AI Ambiguity: Flipping the Switch

by Taymour | April 12, 2022

The AI topic generates a lot of buzz, but as with any major debate, some claims must be taken with a grain of salt. The fact that AI means different things to different people almost guarantees that some claims are a stretch. Definition aside, AI’s underpinnings are complex and constantly evolving, which means the discipline requires constant interpretational flexibility. Some practitioners, in their own self-interest, will take advantage of this ambiguity by initiating AI projects that might never be realized. Therefore, upright practitioners must call out blatantly false or misleading claims. This paper’s focus is to make the reader aware of an exploitation in a branch of AI called machine learning. Without attempting to define this subdiscipline too strictly, we’ll simply say that machine learning is a way of solving problems with data, using computers.


Actionable Levers

Machine learning does not physically solve problems; rather, it proposes a means to an end. A machine learning project’s outcome is a description or prediction that leads to a recommendation for a person (software, robot, etc.) to perform a certain action. In other words, machine learning itself does not save lives, reduce costs, or generate more revenue. Rather, the decisions based on AI’s recommendations are what make the difference (i.e.,  the recommendation to prescribe a particular medication cocktail could save lives, or the decision to hire more or fewer people could affect revenue). Machine learning’s outcome, in short, is information, which must have a corresponding lever or action that a person, software, or robot will take to realize its benefits.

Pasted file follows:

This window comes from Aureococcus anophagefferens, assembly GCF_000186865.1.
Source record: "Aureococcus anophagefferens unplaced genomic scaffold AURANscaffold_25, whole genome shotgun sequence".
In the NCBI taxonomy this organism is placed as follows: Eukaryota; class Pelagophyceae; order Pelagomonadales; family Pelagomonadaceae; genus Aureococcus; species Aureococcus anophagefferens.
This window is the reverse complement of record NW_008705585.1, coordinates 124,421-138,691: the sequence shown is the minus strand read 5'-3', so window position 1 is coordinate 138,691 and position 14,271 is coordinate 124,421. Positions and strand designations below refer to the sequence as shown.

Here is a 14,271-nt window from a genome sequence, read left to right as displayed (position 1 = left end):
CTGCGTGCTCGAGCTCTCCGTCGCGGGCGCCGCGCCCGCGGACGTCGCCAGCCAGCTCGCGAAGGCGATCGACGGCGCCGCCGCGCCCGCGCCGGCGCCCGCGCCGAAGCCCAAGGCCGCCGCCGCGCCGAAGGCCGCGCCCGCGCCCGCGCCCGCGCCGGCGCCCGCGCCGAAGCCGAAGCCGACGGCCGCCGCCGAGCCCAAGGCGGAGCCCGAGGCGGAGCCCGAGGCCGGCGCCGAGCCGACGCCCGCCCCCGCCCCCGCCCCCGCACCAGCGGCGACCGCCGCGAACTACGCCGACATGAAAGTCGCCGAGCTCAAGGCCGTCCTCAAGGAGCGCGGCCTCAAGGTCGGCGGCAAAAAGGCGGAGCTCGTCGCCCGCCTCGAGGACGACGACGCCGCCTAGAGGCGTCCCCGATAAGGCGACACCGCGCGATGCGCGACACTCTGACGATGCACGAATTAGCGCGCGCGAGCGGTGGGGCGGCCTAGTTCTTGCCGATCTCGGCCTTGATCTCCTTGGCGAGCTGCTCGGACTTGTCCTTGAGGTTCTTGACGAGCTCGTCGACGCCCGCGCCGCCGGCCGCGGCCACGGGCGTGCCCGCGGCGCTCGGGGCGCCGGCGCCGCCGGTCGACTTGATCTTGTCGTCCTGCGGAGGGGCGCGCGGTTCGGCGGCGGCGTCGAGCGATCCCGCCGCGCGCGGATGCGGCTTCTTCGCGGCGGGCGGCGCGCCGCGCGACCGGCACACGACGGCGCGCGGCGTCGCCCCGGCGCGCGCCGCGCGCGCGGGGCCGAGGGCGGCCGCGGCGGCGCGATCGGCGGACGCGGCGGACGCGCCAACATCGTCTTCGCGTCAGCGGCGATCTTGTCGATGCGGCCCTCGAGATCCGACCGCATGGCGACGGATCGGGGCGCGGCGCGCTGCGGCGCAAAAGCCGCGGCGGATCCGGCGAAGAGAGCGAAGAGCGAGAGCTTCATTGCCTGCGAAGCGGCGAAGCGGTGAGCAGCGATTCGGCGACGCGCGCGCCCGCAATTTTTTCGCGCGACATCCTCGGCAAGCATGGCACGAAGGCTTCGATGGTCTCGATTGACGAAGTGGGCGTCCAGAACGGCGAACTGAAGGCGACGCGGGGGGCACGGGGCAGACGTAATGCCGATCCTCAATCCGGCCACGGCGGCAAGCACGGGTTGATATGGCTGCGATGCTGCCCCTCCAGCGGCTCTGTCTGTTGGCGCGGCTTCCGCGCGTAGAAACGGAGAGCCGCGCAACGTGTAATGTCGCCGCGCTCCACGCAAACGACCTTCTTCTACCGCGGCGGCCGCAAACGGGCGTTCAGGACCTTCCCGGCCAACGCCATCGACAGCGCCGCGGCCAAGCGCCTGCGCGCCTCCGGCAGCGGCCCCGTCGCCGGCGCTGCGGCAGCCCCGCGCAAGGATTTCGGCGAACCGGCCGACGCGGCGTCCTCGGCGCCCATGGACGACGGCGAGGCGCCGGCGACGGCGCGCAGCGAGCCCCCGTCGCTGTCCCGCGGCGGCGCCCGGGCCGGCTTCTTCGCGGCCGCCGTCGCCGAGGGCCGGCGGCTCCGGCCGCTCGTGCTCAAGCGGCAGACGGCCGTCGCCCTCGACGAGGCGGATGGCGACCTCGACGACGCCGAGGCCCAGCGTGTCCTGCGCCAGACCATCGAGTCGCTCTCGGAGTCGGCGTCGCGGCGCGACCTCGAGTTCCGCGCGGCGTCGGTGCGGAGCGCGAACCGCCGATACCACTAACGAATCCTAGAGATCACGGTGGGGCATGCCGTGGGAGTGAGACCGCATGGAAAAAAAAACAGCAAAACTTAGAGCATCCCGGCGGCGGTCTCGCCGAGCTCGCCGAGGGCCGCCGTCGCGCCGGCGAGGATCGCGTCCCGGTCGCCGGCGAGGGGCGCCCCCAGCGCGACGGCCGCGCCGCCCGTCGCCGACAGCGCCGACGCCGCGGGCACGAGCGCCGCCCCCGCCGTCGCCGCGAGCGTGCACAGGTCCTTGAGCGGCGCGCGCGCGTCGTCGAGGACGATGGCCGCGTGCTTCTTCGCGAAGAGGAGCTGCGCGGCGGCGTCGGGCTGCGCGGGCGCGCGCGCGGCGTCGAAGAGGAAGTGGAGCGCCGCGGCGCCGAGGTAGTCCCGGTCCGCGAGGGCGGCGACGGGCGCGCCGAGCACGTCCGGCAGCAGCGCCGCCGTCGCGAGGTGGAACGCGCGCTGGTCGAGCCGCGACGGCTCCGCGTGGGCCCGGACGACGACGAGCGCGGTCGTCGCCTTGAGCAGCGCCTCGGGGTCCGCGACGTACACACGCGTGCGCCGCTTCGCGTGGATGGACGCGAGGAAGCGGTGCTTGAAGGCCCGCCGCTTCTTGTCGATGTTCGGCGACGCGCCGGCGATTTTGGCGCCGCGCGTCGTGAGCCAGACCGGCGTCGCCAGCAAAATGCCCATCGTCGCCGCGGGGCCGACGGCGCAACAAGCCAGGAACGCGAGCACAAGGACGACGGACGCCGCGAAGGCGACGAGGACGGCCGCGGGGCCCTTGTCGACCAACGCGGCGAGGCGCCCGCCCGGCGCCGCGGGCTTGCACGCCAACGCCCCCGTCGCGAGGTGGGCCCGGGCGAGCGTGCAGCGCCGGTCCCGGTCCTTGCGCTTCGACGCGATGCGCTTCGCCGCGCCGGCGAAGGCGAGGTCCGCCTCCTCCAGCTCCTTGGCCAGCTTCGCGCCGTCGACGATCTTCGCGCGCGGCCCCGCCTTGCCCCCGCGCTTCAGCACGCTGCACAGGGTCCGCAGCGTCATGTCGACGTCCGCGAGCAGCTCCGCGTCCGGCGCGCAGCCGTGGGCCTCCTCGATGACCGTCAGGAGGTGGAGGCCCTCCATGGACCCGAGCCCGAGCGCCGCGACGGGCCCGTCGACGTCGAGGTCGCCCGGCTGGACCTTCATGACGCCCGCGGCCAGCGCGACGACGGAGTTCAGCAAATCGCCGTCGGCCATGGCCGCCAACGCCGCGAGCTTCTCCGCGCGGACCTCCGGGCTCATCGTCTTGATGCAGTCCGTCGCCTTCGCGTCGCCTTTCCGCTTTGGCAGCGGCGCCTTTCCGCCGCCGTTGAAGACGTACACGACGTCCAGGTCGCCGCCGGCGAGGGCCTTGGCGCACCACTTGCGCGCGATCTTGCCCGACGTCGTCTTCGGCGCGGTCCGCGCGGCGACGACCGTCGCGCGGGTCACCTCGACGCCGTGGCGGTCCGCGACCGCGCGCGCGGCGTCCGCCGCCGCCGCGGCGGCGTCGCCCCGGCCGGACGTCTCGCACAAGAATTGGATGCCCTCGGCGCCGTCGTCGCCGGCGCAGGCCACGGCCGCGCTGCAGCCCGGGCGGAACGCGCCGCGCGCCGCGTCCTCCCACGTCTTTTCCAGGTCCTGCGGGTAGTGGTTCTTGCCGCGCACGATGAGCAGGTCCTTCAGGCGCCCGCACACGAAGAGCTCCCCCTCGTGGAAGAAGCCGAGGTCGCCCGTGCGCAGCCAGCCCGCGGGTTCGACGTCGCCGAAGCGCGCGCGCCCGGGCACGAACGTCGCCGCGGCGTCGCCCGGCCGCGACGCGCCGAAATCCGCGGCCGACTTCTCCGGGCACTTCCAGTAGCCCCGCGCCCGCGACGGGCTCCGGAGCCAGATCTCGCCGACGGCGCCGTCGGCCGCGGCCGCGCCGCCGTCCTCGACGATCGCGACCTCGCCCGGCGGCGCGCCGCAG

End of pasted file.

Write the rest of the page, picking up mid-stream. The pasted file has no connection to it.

AI Claims

A red flag should go up whenever claims of success are directly attributed to machine learning. For  instance, a recent presenter at a Nashville analytics conference claimed to have saved millions of dollars for a hospital system using AI. While machine learning did evaluate every imaginable metric to measure hospital productivity, according to the presenter, machine learning itself saved lives and money… not the actions taken based on its recommendations. Because of the nebulous nature of AI and the complexities involved in machine learning, some participants may not have appreciated the missing link between the machine learning analysis results and the necessary actions that had to accompany them.

In the case of the presenter’s example, the hospital nurses’ patient response time ostensibly decreased by over 35% due to machine learning. When asked how this improvement occurred, the presenter claimed that machine learning produced an optimal efficiency metric which nurses incorporated into their daily routines. What the presenter left out, however, were insights into how humans fulfilled machine learning’s recommendations. This omission should have at minimum raised red flags for the listeners. 

Furthermore, the presenter claimed that AI transformed a declining hospital chain  into one of the world’s most efficient and profitable health care institutions by using machine learning algorithms to analyze collective workflows across multiple failing locations. Missing once again, however, was the “how.” Unfortunately, because of the disconnect between AI insights and human actions, the accuracy of the presenter’s claims about AI’s effectiveness is unclear. If the failing hospitals were in fact converted into efficient and profitable sites, the recovery may have resulted from actions unrelated to the AI analyses. As the number of AI providers proliferate, similar claims, obscured by the ill-defined and evolving AI field, become increasingly common.